If you experience feelings in your body, maybe butterflies in your stomach, a sick feeling, headaches or goose bumps then you’re probably looking down and to your right. Look up instead. This tends to subconsciously raise your spirits. Now think about something much more positive, something physical such as stroking your pet, hugging your girl/boyfriend, scoring a goal, running your personal best. As you think of that positive thing, anchor it by squeezing your earlobe. Do this a few times and you’ll be able to squeeze your earlobe when you think about exams and instead get a good feeling.
We can reframe negative things like exams by thinking about all the benefits of them. After all, they are the door to your future career or job, they will enable you to do what you desire in life and when you work hard you’ll never have to take this exam again, will you? They are an opportunity to show what you can do, an opportunity to show off your skills. Are you really going to let your negative thought processes get in the way of success? It is YOUR choice how you decide to feel about exams, no-one else’s. You are in control so make choices that will inspire you and motivate you to become the person you want to be in life.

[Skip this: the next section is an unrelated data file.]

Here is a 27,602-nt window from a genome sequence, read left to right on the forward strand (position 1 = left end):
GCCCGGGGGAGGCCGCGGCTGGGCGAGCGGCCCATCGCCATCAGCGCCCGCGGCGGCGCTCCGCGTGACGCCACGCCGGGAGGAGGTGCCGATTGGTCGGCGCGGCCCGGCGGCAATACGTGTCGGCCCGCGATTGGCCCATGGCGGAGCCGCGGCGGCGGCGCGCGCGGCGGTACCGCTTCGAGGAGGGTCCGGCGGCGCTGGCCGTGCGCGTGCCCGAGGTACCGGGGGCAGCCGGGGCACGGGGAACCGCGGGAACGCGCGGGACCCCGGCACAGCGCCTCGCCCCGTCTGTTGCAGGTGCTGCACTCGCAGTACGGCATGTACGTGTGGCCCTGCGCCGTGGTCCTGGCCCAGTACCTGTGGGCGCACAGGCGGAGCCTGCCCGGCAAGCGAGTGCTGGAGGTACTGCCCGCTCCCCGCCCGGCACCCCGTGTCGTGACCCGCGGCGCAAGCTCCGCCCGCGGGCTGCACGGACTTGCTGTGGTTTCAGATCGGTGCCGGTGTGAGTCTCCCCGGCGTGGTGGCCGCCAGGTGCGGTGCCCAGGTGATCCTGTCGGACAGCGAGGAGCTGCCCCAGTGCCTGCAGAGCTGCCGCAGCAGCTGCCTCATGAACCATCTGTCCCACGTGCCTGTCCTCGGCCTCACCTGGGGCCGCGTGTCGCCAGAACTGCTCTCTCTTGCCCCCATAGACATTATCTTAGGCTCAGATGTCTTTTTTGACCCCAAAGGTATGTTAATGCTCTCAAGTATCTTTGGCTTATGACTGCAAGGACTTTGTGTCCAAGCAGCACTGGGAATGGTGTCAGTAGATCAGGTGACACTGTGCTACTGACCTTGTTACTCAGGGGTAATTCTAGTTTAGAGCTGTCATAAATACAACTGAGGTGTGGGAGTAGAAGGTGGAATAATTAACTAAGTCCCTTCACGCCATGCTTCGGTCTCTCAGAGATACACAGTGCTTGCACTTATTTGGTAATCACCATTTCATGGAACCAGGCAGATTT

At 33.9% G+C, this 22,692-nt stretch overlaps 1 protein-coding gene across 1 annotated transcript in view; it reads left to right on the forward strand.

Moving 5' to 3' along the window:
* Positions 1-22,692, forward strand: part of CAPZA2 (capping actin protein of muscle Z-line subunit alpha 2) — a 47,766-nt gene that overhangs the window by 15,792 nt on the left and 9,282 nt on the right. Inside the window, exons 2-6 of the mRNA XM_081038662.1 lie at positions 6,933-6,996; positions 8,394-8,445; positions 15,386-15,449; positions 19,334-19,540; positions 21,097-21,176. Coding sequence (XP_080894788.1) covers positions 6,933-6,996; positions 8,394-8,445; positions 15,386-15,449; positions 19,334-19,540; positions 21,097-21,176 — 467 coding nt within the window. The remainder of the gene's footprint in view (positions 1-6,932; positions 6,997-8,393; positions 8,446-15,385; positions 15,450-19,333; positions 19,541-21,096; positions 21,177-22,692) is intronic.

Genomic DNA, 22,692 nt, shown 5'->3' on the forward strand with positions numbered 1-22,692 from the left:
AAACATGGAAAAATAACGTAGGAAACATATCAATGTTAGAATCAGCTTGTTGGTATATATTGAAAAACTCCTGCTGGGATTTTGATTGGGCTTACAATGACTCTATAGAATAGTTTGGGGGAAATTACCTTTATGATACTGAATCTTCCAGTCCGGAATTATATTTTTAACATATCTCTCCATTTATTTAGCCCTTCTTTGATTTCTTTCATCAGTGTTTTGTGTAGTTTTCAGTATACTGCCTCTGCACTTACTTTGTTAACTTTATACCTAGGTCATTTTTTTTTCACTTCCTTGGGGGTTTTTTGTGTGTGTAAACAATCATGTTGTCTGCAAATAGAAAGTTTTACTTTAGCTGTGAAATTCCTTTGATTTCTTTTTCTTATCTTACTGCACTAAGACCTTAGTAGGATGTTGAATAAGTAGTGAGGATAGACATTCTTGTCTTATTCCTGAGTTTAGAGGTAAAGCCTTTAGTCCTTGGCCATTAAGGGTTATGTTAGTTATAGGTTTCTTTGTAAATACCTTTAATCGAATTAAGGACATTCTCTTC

As the children start breaking up from school at the end of term and getting excited about the summer holidays ahead, some of them know that when they return in September to Year 6 they will be facing possibly the most important exam of their lives, the 11+ which in many areas of the UK is the prerequisite to getting a Grammar School place. Many children will already be heavily into 11+ tutoring and others will be attending 11+ preparation programmes during the summer holidays. Do you know how your child is thinking about the 11+? What’s going on in their mind?